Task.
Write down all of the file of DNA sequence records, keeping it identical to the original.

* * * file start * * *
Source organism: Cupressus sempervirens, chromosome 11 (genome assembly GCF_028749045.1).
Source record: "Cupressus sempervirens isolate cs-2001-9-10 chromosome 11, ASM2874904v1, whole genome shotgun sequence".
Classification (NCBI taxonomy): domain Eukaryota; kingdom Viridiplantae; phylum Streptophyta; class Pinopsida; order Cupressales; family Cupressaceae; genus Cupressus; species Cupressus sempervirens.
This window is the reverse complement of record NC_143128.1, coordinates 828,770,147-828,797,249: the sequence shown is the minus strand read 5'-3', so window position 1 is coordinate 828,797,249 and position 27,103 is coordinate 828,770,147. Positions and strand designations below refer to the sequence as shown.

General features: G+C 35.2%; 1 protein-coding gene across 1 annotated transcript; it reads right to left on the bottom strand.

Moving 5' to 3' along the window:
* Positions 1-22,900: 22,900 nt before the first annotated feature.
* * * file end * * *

Source organism: Cupressus sempervirens, chromosome 11 (genome assembly GCF_028749045.1).
Source record: "Cupressus sempervirens isolate cs-2001-9-10 chromosome 11, ASM2874904v1, whole genome shotgun sequence".
Classification (NCBI taxonomy): domain Eukaryota; kingdom Viridiplantae; phylum Streptophyta; class Pinopsida; order Cupressales; family Cupressaceae; genus Cupressus; species Cupressus sempervirens.
This window is the reverse complement of record NC_143128.1, coordinates 828,770,147-828,797,249: the sequence shown is the minus strand read 5'-3', so window position 1 is coordinate 828,797,249 and position 27,103 is coordinate 828,770,147. Positions and strand designations below refer to the sequence as shown.

General features: G+C 35.2%; 1 protein-coding gene across 1 annotated transcript; it reads right to left on the bottom strand.

Moving 5' to 3' along the window:
* Positions 1-22,900: 22,900 nt before the first annotated feature.